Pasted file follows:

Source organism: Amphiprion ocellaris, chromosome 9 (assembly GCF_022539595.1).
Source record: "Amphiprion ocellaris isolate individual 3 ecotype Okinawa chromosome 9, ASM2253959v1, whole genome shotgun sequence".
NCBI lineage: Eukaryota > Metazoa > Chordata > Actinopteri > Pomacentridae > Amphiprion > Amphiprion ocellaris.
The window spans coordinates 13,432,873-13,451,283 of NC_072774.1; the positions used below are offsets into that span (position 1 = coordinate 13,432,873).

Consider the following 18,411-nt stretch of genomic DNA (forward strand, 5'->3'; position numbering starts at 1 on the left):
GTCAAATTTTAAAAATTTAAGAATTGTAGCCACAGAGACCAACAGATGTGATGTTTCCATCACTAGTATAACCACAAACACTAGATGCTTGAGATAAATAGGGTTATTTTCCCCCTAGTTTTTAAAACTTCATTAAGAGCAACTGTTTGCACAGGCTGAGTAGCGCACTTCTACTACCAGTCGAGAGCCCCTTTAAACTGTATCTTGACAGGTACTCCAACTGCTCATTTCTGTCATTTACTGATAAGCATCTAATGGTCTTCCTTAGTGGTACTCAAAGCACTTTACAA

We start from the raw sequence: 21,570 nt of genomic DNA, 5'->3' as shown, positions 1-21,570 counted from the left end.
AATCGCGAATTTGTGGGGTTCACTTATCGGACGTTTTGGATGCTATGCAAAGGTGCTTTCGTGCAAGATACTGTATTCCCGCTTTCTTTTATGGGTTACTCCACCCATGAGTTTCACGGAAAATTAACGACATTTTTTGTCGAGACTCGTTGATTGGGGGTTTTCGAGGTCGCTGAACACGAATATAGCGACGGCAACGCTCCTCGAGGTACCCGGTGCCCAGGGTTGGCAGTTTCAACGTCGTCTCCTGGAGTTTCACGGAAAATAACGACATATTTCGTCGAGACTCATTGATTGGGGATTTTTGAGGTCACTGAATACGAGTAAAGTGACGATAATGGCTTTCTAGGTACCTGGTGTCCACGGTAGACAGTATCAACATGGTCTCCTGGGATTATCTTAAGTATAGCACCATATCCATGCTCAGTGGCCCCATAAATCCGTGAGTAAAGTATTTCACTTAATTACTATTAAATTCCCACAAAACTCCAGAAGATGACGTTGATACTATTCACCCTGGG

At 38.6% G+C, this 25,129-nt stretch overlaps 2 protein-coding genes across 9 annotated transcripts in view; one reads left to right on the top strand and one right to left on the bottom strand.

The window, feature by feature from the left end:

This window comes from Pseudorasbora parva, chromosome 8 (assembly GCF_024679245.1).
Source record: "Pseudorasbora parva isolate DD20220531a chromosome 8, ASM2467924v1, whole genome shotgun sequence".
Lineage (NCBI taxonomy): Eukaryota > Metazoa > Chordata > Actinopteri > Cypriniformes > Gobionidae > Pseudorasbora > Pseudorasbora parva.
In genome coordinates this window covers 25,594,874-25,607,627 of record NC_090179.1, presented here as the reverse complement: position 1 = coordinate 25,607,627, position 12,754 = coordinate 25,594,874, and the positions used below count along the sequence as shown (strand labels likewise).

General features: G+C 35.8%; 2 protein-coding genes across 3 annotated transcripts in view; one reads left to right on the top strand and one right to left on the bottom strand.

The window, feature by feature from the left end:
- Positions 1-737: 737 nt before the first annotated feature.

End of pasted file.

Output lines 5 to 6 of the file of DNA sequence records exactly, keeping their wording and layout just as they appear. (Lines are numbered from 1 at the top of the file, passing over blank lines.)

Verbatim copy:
Consider the following 18,411-nt stretch of genomic DNA (forward strand, 5'->3'; position numbering starts at 1 on the left):
GTCAAATTTTAAAAATTTAAGAATTGTAGCCACAGAGACCAACAGATGTGATGTTTCCATCACTAGTATAACCACAAACACTAGATGCTTGAGATAAATAGGGTTATTTTCCCCCTAGTTTTTAAAACTTCATTAAGAGCAACTGTTTGCACAGGCTGAGTAGCGCACTTCTACTACCAGTCGAGAGCCCCTTTAAACTGTATCTTGACAGGTACTCCAACTGCTCATTTCTGTCATTTACTGATAAGCATCTAATGGTCTTCCTTAGTGGTACTCAAAGCACTTTACAA